Contributory What?

Often referred to as the “one percent” rule, the Contributory Negligence doctrine prohibits you from recovering damages (money) from a crash if a court thinks you are in any way responsible for the crash. A few examples of what this looks like:
  • You slow down and look, but roll through a four-way stop, then a drunk driver runs the sign and crashes into you.
  • You get doored, and a police officer incorrectly tickets you for riding too close to parked cars.
  • The battery on your blinky tail light dies while you’re riding home from work, and a texting driver veers into the bike lane and crashes into you.
In any of these cases, you may not be able to collect any compensation for your smashed up bike, your broken leg, or the days of work you missed while you were healing. Only four states (Maryland and Virginia among them) and the District of Columbia retain this outdated legal doctrine. DC Councilmember David Grosso recently introduced the “Bicycle and Motor Vehicle Collision Recovery Amendment Act of 2014” to update DC law to the fairer, more modern Comparative Negligence standard for crashes between drivers and bicyclists or pedestrians.  This means your compensation would be reduced to the extent the you were responsible for the crash, but not eliminated entirely.  Most of the rest of the country has already adopted this more sensible standard. Councilmembers Mary Cheh and Tommy Wells are also co-introducing the bill. The legislation has been referred to the DC Council Committee on Judiciary and Public Safety, which will hold a public hearing on the bill at the end of the month. If you or other bicyclists you know have been hit and had your insurance claim reduced or denied, please consider testifying.

DC Council Committee on the Judiciary and Public Safety Hearing September 29th, 2014 at 12:30 pm Wilson Building, Room 500 1350 Pennsylvania Avenue, N.W. Washington, D.C. 20004 View the hearing notice (PDF) Please call Nicole at 202-724-7808 to sign up to testify.

We are hosting a conference call on Sept. 23rd at 7pm to answer questions about testifying on this issue. Email if you’d like to join the call. If you don’t have personal experience with this issue, please sign-up now to receive updates and we will let you know when there is an opportunity to take action in support of the legislation. Learn more about the “Bicycle and Motor Vehicle Collision Recovery Amendment Act of 2014” our advocacy campaign page. We will be posting additional information the campaign page in the coming weeks, including an FAQ early next week.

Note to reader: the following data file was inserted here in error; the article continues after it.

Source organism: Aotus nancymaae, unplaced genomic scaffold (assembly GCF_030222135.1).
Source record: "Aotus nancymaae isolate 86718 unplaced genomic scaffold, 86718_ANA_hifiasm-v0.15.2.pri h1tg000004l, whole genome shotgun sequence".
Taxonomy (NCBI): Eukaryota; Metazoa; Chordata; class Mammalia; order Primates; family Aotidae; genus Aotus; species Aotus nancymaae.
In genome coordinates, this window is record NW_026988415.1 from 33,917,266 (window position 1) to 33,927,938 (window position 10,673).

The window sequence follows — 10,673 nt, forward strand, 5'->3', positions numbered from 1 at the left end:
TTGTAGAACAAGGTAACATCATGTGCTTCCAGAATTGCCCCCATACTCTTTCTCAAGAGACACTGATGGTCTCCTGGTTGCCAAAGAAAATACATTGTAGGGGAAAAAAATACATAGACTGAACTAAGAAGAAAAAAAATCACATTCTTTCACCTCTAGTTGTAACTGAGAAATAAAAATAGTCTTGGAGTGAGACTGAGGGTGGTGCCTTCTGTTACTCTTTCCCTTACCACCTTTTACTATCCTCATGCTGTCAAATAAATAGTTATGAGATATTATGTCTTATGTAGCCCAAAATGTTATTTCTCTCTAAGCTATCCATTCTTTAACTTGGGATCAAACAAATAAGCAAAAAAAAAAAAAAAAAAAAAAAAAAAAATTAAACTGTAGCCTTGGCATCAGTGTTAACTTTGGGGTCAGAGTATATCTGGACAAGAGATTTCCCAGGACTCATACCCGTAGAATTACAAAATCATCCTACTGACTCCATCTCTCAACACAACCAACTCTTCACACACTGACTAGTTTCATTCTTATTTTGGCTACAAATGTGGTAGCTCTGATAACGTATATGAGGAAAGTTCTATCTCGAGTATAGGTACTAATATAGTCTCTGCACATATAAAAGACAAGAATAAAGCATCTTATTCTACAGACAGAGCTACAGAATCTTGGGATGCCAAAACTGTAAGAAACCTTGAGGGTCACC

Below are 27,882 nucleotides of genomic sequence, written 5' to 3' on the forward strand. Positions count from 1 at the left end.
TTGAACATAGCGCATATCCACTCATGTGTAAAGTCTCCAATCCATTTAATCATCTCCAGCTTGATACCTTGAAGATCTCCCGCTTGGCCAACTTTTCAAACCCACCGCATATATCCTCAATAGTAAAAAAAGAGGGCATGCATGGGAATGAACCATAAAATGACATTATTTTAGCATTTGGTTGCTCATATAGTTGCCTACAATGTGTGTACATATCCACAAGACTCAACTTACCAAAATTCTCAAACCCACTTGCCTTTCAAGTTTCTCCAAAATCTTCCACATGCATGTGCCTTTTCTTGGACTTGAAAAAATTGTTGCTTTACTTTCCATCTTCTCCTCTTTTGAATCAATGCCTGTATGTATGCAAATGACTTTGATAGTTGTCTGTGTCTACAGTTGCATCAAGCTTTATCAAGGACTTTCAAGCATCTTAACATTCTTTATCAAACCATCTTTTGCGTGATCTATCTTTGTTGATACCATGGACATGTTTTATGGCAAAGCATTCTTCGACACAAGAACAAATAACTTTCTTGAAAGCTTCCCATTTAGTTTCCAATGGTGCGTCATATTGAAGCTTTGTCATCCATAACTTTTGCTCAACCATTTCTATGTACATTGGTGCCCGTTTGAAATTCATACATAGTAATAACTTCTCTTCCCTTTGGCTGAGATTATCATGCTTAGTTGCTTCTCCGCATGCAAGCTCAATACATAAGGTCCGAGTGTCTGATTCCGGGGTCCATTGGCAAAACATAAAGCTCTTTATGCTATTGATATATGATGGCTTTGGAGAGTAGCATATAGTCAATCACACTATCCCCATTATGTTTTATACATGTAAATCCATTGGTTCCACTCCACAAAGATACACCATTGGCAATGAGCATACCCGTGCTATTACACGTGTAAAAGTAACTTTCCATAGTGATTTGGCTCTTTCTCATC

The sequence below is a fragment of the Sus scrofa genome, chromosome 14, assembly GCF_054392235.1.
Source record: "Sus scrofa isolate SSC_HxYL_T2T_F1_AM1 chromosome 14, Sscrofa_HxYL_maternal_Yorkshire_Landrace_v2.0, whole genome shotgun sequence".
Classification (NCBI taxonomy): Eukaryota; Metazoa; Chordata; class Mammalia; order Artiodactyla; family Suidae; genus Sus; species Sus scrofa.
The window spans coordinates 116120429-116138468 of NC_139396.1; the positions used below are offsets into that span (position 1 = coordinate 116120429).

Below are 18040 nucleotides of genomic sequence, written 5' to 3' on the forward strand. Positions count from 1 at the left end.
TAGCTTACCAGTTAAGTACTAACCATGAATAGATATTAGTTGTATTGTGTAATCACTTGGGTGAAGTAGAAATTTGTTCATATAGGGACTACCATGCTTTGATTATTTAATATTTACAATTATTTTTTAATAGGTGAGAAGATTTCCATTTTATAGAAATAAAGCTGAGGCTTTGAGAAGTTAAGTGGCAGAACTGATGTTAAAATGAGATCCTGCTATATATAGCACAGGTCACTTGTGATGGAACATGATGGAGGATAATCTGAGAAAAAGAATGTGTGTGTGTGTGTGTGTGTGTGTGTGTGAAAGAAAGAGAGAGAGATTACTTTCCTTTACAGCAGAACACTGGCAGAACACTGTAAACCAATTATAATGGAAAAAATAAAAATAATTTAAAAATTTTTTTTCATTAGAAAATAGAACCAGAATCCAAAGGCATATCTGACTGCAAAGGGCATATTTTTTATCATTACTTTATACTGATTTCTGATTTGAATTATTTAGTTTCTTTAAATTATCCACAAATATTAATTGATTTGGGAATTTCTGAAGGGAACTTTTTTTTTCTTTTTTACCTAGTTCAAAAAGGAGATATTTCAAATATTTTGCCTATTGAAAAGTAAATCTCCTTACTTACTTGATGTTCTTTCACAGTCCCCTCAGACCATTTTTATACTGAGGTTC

What to Do In the Event of a Crash

20140415_124351.jpg Bicycle crashes are scary, disorienting events. Nobody wants to think about being involved in a crash, but it’s important to know what to do in case of emergency. Hopefully you will never have to experience this first-hand, but you may be able to help out your fellow bicyclists with your level-headed understanding of what to do in the situation. This Thursday, April 17, from 6:30-8:30 p.m. at the MLK Library, join WABA and local attorney Bruce Deming for a roundtable presentation on important information bicyclists should know regarding bike crashes. We’ll cover steps to take now that can improve the outcome for you following a crash and how WABA is working to reduce the number of bike crashes through improving street infrastructure, street-level police education, and increasing crash data. Register here. If you’re unable to attend the seminar, read below the jump for some tools to prevent, prepare for, and deal with an emergency situation: At the Scene You’ve been in a crash. Now what? Try not to panic. Make sure you are safe to move or stay where you are and wait for paramedics. If there is any doubt, err on the side of caution. Call the police. Call 911. Make sure the police make a report. If you can’t call, ask someone nearby to call for you. This step is imperative. Without a police report, there is no record of the incident. Even if you don’t think there is any damage, this step cannot be overlooked. Get contact information for any witnesses. Do not assume the police are doing this for you as they take the report. Make sure you are able to get in touch later with anyone who saw what happened. Take photos of everything, including the vehicle involved, license plate, your bicycle, any property damage, the scene of the incident, etc.> Collect the following information: